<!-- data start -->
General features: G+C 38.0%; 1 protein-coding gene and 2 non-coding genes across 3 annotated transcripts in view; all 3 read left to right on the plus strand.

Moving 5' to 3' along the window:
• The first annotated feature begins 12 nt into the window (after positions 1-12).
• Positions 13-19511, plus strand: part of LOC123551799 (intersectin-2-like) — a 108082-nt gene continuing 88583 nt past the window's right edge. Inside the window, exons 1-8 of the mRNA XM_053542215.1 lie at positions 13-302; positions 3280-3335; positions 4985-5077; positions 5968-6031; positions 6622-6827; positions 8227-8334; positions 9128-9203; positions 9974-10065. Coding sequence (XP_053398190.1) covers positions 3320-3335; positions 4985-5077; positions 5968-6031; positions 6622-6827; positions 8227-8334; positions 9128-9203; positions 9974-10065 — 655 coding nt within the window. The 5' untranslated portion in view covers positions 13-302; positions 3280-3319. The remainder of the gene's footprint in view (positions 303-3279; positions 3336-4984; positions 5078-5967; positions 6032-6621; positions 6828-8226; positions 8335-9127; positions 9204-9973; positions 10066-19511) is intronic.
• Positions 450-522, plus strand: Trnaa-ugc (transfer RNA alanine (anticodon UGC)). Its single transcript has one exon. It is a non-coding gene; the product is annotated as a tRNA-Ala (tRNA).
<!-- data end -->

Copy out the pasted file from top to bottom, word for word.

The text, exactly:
General features: G+C 38.0%; 1 protein-coding gene and 2 non-coding genes across 3 annotated transcripts in view; all 3 read left to right on the plus strand.

Moving 5' to 3' along the window:
• The first annotated feature begins 12 nt into the window (after positions 1-12).
• Positions 13-19511, plus strand: part of LOC123551799 (intersectin-2-like) — a 108082-nt gene continuing 88583 nt past the window's right edge. Inside the window, exons 1-8 of the mRNA XM_053542215.1 lie at positions 13-302; positions 3280-3335; positions 4985-5077; positions 5968-6031; positions 6622-6827; positions 8227-8334; positions 9128-9203; positions 9974-10065. Coding sequence (XP_053398190.1) covers positions 3320-3335; positions 4985-5077; positions 5968-6031; positions 6622-6827; positions 8227-8334; positions 9128-9203; positions 9974-10065 — 655 coding nt within the window. The 5' untranslated portion in view covers positions 13-302; positions 3280-3319. The remainder of the gene's footprint in view (positions 303-3279; positions 3336-4984; positions 5078-5967; positions 6032-6621; positions 6828-8226; positions 8335-9127; positions 9204-9973; positions 10066-19511) is intronic.
• Positions 450-522, plus strand: Trnaa-ugc (transfer RNA alanine (anticodon UGC)). Its single transcript has one exon. It is a non-coding gene; the product is annotated as a tRNA-Ala (tRNA).